A Better Operation

Discussion in 'Grow Room Design/Setup' started by DoctorDankenstein, Mar 25, 2012.

  1. #1 DoctorDankenstein, Mar 25, 2012
    Last edited by a moderator: Mar 27, 2012
    Hey everyone, :wave: I'm a legal grower, working on setting up a wardrobe growing space. This is my fourth attempt setting up a grow space and i'm starting to get more sophisticated about it. Feel free to give advice, I know some of you folks have been doing this for a while. :smoke:


    You'll notice from the pics below that I still have a lot of work to do in order to make this light-tight. :eek: It's looking kinda like a UFO in the dark. I'm using a 400-watt HPS ballast, with a convertible Metal Hallide bulb (I didn't know they made such a thing, very glad to have found it). My plan is to use this for a flowering room and to make a second cabinet for clones/mothers.


    Today I added a shelf to set my ballast on and drilled an exit hole for my exhaust fan. I want to attach something to the outside of the cabinet, to help with the noise and blast of air coming through. Any ideas? My fan has a 6in diameter and the hole I drilled is only 2 1/2". I'm not really bothered by it but has anyone seen any issues with doing something like this?


    I'm busy attaching mylar to the insides, using double sided tape which is working out pretty well. :hello:

    The sliding doors are a real challenge. I've thought about removing them all together and adding some hinged doors but I'm not ready to invest in that kind of work just yet. I ordered a plunger lock so i can lock it up and plan on adding a velcro-stick cover around the doors. That should take care of the light issue.

    I can't wait to start growing these White Widow seeds I have. It will be the first time using quality seed and I'm so excited. :wave:
  2. Does anyone have any suggestions on what to with my ventilation? I like the idea of the blower being inside the cabinet, but the air coming out is intense and awfully loud. I have some foam that I'm going to use to create my own muffler, but I can't envision how a giant muffler will look sitting on the outside of the cabinet. I've tried to place that fan in different configurations but pushing it out the side seems to be the best fit. I'm currently leaning towards putting a carbon scrubber on the intake (hood) and then fitting a small 90 degree elbow on the outside of the box (where the hole is). I could line that elbow with the foam and push the air straight up. Any suggestions?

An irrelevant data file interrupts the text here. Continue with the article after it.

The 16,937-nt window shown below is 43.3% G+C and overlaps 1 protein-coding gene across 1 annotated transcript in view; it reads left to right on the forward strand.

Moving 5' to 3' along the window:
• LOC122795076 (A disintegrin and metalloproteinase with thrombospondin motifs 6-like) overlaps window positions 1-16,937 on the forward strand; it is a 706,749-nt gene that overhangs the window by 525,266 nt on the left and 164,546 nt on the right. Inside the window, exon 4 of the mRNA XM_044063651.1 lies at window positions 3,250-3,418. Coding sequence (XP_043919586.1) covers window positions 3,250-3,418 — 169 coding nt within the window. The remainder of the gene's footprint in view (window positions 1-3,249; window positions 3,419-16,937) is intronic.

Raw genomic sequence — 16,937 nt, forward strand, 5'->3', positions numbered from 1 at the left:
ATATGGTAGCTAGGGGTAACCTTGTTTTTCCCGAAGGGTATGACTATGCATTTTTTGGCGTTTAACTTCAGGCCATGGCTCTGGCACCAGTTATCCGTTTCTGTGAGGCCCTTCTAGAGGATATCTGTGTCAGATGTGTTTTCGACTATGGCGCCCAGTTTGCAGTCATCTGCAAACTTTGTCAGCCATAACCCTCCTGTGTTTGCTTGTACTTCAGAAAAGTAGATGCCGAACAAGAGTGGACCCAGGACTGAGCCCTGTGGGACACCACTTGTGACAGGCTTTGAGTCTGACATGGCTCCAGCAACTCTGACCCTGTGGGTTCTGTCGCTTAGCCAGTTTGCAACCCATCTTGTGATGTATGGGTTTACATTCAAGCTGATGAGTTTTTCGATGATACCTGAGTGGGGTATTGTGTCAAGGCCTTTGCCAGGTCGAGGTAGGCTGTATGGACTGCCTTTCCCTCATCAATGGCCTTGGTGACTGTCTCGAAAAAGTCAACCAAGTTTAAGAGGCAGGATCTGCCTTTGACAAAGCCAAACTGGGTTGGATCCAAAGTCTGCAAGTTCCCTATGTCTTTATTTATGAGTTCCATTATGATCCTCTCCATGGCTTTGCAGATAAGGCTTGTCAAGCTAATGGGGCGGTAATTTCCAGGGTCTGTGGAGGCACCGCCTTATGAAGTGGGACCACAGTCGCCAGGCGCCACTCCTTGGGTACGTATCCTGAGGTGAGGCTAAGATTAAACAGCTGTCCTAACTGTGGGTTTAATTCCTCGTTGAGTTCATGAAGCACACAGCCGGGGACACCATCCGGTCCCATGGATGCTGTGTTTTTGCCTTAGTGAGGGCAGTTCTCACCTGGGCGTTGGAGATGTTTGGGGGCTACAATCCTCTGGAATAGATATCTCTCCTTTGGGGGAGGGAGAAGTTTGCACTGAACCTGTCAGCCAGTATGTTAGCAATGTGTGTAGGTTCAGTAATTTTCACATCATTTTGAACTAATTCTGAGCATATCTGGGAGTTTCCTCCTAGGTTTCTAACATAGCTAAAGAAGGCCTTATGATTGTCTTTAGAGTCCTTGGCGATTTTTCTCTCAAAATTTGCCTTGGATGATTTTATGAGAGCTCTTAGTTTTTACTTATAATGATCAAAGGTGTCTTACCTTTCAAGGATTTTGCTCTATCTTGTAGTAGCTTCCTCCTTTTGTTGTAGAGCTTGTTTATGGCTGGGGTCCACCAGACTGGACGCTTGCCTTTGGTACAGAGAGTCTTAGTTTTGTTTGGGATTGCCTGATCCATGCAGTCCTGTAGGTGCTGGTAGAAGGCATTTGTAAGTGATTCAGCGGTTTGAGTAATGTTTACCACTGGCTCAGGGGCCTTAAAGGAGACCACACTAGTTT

3. #3 pcxperp, Mar 27, 2012
    Last edited by a moderator: Mar 27, 2012
    I'd say your off to a good start. As for the ventilation, several companies make silencers for attaching to your fans exhaust, or you can place them inline. They work fairly well, without decreasing the CFM too much. Below is a link for a silencer that I'm familiar with from Phresh. You can find cheaper (and more expensive) ones, but this one seems to be a good balance between price and performance.


    I'm always happy to receive suggestions/tips/opinions. Thanks.

  4. Took the doors off to show you the whole thing running. I got lazy about finishing the mylar all the way around, that stuff is hard work. My lock should arrive today. Once I get that installed I'll be one step closer to having a secure place to grow some White Widow.

    Attached Files: